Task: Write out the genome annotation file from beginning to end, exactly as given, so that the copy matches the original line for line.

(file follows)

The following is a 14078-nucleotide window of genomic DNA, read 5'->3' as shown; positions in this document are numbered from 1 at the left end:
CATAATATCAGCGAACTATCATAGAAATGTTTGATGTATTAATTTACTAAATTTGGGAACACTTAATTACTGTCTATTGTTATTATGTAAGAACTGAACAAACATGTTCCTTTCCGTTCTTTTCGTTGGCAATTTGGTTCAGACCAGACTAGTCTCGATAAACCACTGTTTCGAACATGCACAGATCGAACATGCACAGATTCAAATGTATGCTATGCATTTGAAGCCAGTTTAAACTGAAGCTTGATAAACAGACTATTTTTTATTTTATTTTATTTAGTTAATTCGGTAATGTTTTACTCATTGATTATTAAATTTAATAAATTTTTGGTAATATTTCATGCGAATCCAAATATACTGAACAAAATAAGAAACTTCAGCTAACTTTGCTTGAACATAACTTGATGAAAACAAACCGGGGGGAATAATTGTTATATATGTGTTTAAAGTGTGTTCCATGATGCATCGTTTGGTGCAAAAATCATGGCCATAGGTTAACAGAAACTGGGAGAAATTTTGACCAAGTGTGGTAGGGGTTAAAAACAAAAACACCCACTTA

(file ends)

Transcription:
The following is a 14078-nucleotide window of genomic DNA, read 5'->3' as shown; positions in this document are numbered from 1 at the left end:
CATAATATCAGCGAACTATCATAGAAATGTTTGATGTATTAATTTACTAAATTTGGGAACACTTAATTACTGTCTATTGTTATTATGTAAGAACTGAACAAACATGTTCCTTTCCGTTCTTTTCGTTGGCAATTTGGTTCAGACCAGACTAGTCTCGATAAACCACTGTTTCGAACATGCACAGATCGAACATGCACAGATTCAAATGTATGCTATGCATTTGAAGCCAGTTTAAACTGAAGCTTGATAAACAGACTATTTTTTATTTTATTTTATTTAGTTAATTCGGTAATGTTTTACTCATTGATTATTAAATTTAATAAATTTTTGGTAATATTTCATGCGAATCCAAATATACTGAACAAAATAAGAAACTTCAGCTAACTTTGCTTGAACATAACTTGATGAAAACAAACCGGGGGGAATAATTGTTATATATGTGTTTAAAGTGTGTTCCATGATGCATCGTTTGGTGCAAAAATCATGGCCATAGGTTAACAGAAACTGGGAGAAATTTTGACCAAGTGTGGTAGGGGTTAAAAACAAAAACACCCACTTA